Once again Chinese vendors have claimed almost the entirety of a massive 5G tender.
China Telecom and China Unicom last Friday jointly awarded Huawei and ZTE 88% of the total value of a tender for 5G standalone equipment, according to Shanghai Security News.
Quoting industry sources, the paper said Ericsson was awarded a double-digit share and small state-owned vendor CICT the remainder.
The tender result almost exactly mirrors China Mobile 5G procurement last month – right down to Nokia failing to win a single contract.
Huawei and ZTE won 86% of the value of that tender for 230,000 basestations, estimated at 37.1 billion yuan (US$5.2 billion). Ericsson won 11.5% and CICT 2.6%.
China Telecom and China Unicom, who are building a shared national 5G network, issued a joint tender for 250,000 basestations in early March.
They did not disclose the total value of the contracts, but analysts estimate that based on the China Mobile tender, in which each basestation cost an estimated 160,000 yuan ($22,590), the Telecom-Unicom procurement is worth about 32.3 billion yuan.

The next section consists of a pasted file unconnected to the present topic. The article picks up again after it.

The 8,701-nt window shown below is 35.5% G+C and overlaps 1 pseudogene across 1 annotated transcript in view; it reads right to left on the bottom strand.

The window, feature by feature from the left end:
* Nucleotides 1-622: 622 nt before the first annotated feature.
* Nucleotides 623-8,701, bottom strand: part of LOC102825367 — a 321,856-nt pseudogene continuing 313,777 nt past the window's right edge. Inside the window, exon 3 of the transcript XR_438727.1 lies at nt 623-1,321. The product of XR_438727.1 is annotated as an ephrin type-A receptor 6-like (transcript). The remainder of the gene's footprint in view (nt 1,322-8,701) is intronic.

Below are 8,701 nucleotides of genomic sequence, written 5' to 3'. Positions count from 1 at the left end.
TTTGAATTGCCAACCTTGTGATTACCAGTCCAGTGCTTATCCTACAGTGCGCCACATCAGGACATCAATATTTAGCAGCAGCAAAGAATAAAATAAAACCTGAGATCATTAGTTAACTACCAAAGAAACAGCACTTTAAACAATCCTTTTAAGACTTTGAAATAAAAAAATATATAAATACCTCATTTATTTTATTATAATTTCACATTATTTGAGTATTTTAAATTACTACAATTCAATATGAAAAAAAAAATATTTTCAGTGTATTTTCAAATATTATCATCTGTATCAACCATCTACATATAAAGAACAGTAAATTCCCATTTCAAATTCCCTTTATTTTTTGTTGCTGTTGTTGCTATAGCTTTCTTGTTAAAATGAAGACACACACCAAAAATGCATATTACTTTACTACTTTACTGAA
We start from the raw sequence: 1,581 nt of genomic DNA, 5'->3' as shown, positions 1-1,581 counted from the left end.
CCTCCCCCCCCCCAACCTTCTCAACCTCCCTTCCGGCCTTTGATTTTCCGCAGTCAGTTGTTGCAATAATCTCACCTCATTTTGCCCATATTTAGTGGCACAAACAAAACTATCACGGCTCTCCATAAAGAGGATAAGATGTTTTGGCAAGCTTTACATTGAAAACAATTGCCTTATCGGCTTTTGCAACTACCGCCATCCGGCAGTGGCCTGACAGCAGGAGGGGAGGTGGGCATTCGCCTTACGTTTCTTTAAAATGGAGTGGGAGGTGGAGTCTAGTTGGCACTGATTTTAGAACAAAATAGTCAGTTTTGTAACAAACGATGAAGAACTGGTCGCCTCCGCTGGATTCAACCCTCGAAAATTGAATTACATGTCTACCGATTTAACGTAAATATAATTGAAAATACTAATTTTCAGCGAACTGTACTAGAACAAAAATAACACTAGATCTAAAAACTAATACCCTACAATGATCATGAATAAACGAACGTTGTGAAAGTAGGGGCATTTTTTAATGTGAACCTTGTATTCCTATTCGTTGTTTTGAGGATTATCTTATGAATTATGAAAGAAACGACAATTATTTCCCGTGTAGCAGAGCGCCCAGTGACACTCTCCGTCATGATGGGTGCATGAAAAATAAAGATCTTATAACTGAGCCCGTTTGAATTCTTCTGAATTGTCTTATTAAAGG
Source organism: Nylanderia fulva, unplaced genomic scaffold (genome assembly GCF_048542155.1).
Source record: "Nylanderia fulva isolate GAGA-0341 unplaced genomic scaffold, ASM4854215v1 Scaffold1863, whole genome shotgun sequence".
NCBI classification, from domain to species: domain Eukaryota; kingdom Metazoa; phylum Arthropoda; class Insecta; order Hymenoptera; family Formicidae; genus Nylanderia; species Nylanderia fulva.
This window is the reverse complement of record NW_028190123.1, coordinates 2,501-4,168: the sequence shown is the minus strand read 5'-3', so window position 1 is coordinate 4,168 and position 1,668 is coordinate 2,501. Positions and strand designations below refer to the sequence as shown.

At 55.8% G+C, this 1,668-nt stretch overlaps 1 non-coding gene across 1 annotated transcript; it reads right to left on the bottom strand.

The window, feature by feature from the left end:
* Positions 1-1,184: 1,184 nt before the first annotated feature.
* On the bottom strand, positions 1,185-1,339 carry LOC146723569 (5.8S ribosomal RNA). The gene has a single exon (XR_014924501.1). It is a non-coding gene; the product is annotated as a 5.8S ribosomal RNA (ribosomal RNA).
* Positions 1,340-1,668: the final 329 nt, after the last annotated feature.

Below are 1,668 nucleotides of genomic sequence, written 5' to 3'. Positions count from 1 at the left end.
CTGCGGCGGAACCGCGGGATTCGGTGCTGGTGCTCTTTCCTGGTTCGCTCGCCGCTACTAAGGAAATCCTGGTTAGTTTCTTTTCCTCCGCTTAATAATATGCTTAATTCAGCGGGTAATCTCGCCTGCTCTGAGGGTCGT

Additionally, China Mobile is currently tendering for a further 30,000 basestations for 5G expansion, taking the total value of 5G contracts this year to around 76 billion yuan ($10.6 billion).
That these separate procurements managed to come to exactly the same conclusions about the same vendors, including the total rejection of the US-linked vendor, indicates more than just commercial factors at play.
China Mobile chairman Yang Jie, among others, has made this clear. Speaking at a government-convened forum to discuss accelerating 5G on March 6, Yang promised that the operator would treat 5G as "a major political task."
This tells us the US and China are playing a similar game. For all their disagreements, both think that 5G is far too serious a matter to be left to foreigners. The treatment of vendors differs only in degree.
The US has mandated a 0% market share for Huawei and ZTE, which is apparently the agreed mark for Nokia in China. Ericsson seems to have been assigned a 10%-12% share.
Notwithstanding the protectionism and paranoia that now surrounds 5G, the scale of the China rollout is something else. It's in a league of its own.
As at the end of March, China's operators had built out 198,000 5G basestations. The MIIT forecasts the number will reach at least 500,000 by year-end.
— Robert Clark, contributing editor, special to Light Reading